Carey, David (DNB00)
|←Carew, Thomas||Dictionary of National Biography, 1885-1900, Volume 09
CAREY, DAVID (1752–1824), journalist and poet, son of a manufacturer in Arbroath, was in 1782. After leaving school he was placed in his father's counting-house, but subsequently he removed to Edinburgh, where he was for a short time in the publishing house of Archiba1d Constable. Thence he went to London, and, obtaining a situation on the periodical press, wrote with such keenness in support of the whig government as to attract the notice of Wyndham, who offered him a foreign appointment, which he declined. After the dissolution of the ministry of ‘all the talents’ he wrote a satire entitled ‘Ins and Outs; or, the State of Parties, by Chrononhotonthologos,’ which ‘met at once with an extensive sale. In 1807 he became editor of the ‘Inverness Journal,’ which he left in 1812 to conduct the ‘Boston Gazette.’ In a few mouths, however, he renewed his connection with the London, press, which for the remainder of his life, occupied his principal attention. In 1822. he spent some time in Paris, and on his return published ‘Life in Paris,’ written chiefly in a humorous vein, with apposite coloured illustrations. His visit to Paris having failed to restore his shattered health, he returned to his father’s house at Arbroath, where he died of consumption after eighteen months' illness on 4 Oct. 1824. Besides the works above mentioned, two novels—‘The Secrets of the Castle,’ 1806, and ‘Lochiel; or, the Field of Culloden,’ 1812—and ‘Picturesque Scenes; or, a Guide to the Highlands,’ 1811, Carey was the author of several volumes of verse displaying some taste end fancy, although the sentiment is for the most part commonplace and hackneyed. He edited the ‘Poetical Magazine; or Temple of the Muses,’ 1804, consisting chiefly of own poems, and published separately ‘Pleasures of Nature; or, the Charms of Rural Life, and other Poems,’ 1803; ‘The Reign of Fancy, a Poem with Notes,’ 1803; ‘Lyric Tales, &c.,’ 1804; ‘Poems chiefly Amatory,’ 1807; ‘Craig Phadrig: Visions of Sensibility, with Legendary Tales, and occasional Pieces and Historical Notes,’ 1810; and ‘The Lord of the Desert: Sketches of Scenery; Foreign and Domestic Odes, and other Poems,’ 1812.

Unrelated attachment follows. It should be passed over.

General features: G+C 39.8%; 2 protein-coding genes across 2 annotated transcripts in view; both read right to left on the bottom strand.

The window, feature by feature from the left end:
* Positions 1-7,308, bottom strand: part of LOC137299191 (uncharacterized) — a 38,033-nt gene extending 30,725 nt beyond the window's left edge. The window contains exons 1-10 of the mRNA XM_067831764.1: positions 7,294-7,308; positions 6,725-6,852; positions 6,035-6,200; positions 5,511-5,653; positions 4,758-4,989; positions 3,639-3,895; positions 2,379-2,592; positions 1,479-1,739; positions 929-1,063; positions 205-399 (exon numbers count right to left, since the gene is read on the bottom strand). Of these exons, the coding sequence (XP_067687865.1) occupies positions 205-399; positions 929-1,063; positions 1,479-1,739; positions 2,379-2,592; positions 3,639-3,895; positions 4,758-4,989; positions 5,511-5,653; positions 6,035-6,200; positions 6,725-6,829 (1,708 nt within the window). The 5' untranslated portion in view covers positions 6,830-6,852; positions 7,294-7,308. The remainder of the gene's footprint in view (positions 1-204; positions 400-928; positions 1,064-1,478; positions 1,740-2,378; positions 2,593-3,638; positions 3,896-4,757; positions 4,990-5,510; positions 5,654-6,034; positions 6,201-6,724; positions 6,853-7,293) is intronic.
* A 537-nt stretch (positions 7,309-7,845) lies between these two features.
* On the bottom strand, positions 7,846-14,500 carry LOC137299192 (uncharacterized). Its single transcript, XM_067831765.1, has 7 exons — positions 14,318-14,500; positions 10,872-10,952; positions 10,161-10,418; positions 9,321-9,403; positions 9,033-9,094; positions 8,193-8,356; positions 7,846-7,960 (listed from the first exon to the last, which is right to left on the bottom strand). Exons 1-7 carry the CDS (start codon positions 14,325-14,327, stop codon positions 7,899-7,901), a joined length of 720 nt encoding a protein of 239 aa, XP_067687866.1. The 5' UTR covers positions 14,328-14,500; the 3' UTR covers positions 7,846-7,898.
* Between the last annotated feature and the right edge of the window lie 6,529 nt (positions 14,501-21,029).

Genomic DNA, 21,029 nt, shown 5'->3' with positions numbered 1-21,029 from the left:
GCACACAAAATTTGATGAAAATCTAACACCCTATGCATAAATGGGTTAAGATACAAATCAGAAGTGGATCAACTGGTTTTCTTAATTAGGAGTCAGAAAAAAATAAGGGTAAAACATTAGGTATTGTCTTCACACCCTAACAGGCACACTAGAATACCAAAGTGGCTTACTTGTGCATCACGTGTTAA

[Anderson’s Scottish Nation; Brit. Mus. Catalogue.]